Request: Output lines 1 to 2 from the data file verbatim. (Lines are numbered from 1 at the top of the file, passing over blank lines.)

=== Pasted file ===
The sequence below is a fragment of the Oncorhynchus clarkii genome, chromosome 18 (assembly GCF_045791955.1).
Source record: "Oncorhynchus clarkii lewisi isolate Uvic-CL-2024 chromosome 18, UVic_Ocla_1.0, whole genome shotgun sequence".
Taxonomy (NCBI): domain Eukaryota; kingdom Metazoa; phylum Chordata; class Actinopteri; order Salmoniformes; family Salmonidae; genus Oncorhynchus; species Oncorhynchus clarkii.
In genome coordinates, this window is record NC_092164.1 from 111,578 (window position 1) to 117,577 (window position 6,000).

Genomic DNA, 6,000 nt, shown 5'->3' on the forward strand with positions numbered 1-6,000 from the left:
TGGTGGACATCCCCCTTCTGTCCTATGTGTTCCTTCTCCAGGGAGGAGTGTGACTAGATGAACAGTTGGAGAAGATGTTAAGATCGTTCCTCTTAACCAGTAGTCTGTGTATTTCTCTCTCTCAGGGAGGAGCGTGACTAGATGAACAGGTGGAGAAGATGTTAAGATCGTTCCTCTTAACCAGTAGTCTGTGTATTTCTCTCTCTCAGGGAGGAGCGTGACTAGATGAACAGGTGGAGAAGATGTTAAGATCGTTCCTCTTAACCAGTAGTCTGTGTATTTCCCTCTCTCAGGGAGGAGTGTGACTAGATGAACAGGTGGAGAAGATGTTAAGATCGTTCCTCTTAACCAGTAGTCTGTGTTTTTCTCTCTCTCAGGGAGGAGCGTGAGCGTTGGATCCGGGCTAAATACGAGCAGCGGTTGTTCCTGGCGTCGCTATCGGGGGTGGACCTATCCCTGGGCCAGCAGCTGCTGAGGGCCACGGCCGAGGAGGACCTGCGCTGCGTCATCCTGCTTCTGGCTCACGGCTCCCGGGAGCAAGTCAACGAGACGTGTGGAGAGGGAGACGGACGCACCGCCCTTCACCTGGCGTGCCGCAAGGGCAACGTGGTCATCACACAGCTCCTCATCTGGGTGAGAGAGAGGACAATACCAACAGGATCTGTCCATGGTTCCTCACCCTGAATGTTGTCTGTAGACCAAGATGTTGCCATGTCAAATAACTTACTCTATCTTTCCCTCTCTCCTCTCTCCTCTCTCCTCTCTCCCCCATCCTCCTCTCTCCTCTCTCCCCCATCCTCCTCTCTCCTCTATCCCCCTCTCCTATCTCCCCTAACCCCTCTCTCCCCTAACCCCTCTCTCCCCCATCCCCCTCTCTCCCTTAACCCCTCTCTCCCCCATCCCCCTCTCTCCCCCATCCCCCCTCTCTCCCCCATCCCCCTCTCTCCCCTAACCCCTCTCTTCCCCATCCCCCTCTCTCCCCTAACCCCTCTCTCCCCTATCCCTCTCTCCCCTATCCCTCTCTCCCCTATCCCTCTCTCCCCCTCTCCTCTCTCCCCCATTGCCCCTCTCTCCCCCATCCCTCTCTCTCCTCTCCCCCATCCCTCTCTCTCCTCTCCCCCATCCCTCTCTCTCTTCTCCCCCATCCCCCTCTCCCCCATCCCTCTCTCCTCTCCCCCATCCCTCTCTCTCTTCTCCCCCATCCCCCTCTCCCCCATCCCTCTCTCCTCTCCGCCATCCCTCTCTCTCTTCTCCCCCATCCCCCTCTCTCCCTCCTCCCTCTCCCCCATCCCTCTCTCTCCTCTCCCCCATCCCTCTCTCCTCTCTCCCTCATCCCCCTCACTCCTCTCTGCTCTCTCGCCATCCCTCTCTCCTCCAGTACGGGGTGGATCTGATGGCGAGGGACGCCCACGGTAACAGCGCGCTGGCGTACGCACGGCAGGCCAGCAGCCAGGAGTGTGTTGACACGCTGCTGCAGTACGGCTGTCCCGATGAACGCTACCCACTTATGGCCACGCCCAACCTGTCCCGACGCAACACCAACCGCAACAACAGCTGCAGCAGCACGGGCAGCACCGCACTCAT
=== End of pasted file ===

The sequence below is a fragment of the Oncorhynchus clarkii genome, chromosome 18 (assembly GCF_045791955.1).
Source record: "Oncorhynchus clarkii lewisi isolate Uvic-CL-2024 chromosome 18, UVic_Ocla_1.0, whole genome shotgun sequence".